Savings update: banks and building societies keep cutting rates
Cash Isa rates continue to fall with Coventry Building Society cutting the rate on its Easy Access Isa to 1.3% for new savers, down from a previous 1.4%. And Virgin Money has withdrawn its 1.31% easy-access deal from sale.
The top easy-access cash Isa now comes from Yorkshire Building Society's Triple Access Saver at 1.35%, but you are limited to making withdrawals from your account to three days in a year.
Sainsbury's Bank still pays 1.3% with no withdrawal restrictions and, like Yorkshire, will accept transfers from other providers.
On fixed rate accounts new deals from Britannia, part of Co-op Bank, at 1.4% for one year or 1.5% for two years top the best buy tables.
On taxable accounts, the top easy-access deal is 1.45% before tax (1.16% after) from French-owned online bank RCI.
Virgin Money Defined Access account issue 6 pays 1.26% (1.01%) and is available through branches, by post or online. It limits the number of withdrawals you can make each year to just three. If you make any more the rate drops to 0.5% (0.4%).
The online Shawbrook Easy Access 5 pays 1.25% (1%) with no withdrawal restrictions.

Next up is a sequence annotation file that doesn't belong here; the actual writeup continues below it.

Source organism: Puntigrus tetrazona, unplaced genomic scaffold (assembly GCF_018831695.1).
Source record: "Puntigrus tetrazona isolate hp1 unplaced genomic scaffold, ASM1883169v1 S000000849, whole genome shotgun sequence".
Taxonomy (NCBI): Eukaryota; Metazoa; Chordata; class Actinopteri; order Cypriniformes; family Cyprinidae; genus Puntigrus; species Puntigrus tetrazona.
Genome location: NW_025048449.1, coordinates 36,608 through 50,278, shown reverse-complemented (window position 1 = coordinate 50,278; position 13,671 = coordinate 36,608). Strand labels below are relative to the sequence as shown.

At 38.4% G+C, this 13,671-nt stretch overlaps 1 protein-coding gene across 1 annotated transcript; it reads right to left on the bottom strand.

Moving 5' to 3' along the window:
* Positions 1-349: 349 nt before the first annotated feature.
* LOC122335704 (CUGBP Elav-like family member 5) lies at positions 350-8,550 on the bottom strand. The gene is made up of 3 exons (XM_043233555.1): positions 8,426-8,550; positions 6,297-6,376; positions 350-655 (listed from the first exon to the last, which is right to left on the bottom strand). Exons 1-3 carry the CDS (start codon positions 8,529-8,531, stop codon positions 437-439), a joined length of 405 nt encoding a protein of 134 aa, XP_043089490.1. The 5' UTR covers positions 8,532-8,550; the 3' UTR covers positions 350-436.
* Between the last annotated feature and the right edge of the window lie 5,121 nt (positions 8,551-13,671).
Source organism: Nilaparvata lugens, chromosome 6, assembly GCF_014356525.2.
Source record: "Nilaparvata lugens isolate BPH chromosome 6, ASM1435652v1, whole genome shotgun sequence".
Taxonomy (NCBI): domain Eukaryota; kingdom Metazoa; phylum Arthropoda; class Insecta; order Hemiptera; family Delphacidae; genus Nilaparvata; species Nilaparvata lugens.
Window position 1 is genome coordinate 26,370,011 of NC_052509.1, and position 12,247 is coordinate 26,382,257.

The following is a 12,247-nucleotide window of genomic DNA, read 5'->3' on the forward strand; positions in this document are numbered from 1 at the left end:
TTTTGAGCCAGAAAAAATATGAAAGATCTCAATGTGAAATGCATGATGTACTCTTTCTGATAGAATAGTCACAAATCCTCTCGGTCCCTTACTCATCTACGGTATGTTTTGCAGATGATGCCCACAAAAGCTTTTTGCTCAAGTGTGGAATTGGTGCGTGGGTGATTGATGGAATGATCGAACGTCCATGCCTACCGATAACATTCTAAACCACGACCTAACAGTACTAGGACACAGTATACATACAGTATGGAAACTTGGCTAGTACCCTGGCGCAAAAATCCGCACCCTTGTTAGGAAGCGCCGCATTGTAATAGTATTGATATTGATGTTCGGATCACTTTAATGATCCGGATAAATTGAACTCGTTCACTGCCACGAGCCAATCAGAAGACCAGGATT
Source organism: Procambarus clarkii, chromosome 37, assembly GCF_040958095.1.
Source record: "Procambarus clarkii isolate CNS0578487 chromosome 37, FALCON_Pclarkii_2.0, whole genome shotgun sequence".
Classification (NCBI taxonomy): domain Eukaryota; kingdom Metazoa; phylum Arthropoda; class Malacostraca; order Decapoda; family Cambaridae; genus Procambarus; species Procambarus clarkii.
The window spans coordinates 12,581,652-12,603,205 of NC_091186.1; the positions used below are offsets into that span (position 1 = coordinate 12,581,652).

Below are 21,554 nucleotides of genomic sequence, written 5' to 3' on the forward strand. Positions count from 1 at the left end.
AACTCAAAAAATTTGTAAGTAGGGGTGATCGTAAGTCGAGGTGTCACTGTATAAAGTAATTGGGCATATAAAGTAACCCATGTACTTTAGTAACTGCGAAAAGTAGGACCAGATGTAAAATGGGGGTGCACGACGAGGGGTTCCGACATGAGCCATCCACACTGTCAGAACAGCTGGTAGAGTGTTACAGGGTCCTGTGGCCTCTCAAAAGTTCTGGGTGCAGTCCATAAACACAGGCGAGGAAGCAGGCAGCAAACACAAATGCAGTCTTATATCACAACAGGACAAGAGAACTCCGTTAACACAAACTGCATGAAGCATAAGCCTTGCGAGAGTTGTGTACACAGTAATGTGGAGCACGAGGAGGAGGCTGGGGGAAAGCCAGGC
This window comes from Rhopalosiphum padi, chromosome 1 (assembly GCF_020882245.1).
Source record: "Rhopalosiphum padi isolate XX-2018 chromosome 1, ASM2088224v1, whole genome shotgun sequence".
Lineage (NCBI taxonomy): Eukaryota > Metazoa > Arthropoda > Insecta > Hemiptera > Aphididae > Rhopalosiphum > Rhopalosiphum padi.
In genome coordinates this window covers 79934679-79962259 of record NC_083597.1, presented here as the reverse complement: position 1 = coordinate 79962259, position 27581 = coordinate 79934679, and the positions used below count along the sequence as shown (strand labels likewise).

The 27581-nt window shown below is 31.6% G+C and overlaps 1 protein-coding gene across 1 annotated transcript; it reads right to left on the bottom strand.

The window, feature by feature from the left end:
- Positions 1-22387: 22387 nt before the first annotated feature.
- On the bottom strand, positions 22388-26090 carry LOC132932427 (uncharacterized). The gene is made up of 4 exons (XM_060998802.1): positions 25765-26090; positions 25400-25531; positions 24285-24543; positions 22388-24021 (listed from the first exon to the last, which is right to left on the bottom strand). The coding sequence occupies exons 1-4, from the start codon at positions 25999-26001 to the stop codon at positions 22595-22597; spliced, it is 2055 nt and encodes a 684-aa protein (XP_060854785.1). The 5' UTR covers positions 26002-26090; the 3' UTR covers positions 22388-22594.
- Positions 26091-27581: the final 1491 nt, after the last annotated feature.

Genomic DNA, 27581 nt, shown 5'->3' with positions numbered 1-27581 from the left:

On fixed rate bonds the best one-year rate comes from Close Brothers at 1.7% (1.36%) - although iPad and iPhone users can sign up for the 2% (1.6%) on offer from the new Atom Bank.
For two years Atom pays 2.2% (1.76%) and Close Brothers 1.95% (1.56%).
This article was written for our sister website Money Observer.
Invidivual Savings Accounts were introduced on 6 April 1999 to replace personal equity plans (PEPs) and tax-exempt special savings accounts (TESSAs) with one plan that covered both stockmarket and savings products, the returns from which are tax-exempt. The ISA is not in itself an investment product. Rather, it’s a tax-free “wrapper” in which you place investments and savings up to a specified annual allowance where the returns (capital growth, dividends, interest) are tax-exempt (you don’t have to declare ISAs and their contents on your tax return). However, any dividends are taxed within the investment, and that can’t be reclaimed.
This is a mutual organisation owned by its members and not by shareholders. These societies offer a range of financial services but have historically concentrated on taking deposits from savers and lending the money to borrowers as mortgages, hence the name. In the mid-1990s many societies “demutualised” and became banks. One academic study (Heffernan, 2003) found demutualised societies’ pricing on deposits and mortgages was more favourable to shareholders than to customers, with the remaining mutual building societies offering consistently better rates. In 1900, there were 2,286 building societies in the UK; in 2011, there are just 51.